Cindy Estrada: "Challenge Manufacturing workers stuck together through difficult bargaining to achieve their first contract."
Workers at a Kansas City factory that supplies General Motors on Tuesday ratified their first UAW-bargained contract with a nearly unanimous vote.
Those workers at Challenge Manufacturing voted 195-1 to approve the contract, according to UAW Local 710 Vice President Jeff Schweedler. The ratification vote comes after a nearly three-week strike at the plant, which supplies welded assemblies to the General Motors Fairfax Assembly Plant, where the Chevrolet Malibu and Buick LaCrosse are built.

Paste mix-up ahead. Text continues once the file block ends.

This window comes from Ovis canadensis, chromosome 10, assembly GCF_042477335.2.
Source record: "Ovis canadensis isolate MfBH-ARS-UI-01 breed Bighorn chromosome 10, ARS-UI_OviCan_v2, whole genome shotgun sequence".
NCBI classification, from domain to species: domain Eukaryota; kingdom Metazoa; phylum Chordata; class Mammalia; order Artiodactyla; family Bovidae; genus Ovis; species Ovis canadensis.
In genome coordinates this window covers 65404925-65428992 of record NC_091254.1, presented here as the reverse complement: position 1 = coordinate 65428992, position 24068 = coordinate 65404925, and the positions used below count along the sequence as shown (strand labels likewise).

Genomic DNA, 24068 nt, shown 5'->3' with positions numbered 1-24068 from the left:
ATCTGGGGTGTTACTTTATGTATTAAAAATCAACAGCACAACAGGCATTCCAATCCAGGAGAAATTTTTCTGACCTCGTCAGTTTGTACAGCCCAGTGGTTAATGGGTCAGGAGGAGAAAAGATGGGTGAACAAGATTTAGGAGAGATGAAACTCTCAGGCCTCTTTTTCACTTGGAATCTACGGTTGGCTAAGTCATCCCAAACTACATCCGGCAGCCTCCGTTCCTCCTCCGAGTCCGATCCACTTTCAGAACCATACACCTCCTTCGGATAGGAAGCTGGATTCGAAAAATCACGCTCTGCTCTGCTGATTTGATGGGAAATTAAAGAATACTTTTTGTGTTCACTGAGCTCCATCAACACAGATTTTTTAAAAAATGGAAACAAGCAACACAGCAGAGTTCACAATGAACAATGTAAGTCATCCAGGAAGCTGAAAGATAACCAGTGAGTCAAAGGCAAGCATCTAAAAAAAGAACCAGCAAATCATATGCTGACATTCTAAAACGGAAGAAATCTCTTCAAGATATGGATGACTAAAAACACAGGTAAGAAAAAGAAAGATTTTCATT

The strike had no impact on production at the Fairfax plant, GM spokesman Tom Wickham said.
Schweedler said the contract brings workers’ salaries at the plant up to at least $15 per hour, putting it on par with other plants owned by the supplier in Walker, Mich. He said the contract also secures gains in health care and addresses concerns with working conditions at the plant, including workers being supplied with improper gloves that led to cuts.
Challenge Manufacturing did not respond to a request for comment.
“Challenge Manufacturing workers stuck together through difficult bargaining to achieve their first contract,” UAW Vice President Cindy Estrada said in a statement. “The solidarity they demonstrated led to significant economic gains and workplace protections.”
The supplier was wooed to Kansas City in 2015 after the Kansas City Council recommended authorizing up to $56 million in taxable industrial revenue bonds for Challenge to locate in an existing building, according to the Kansas City Star newspaper.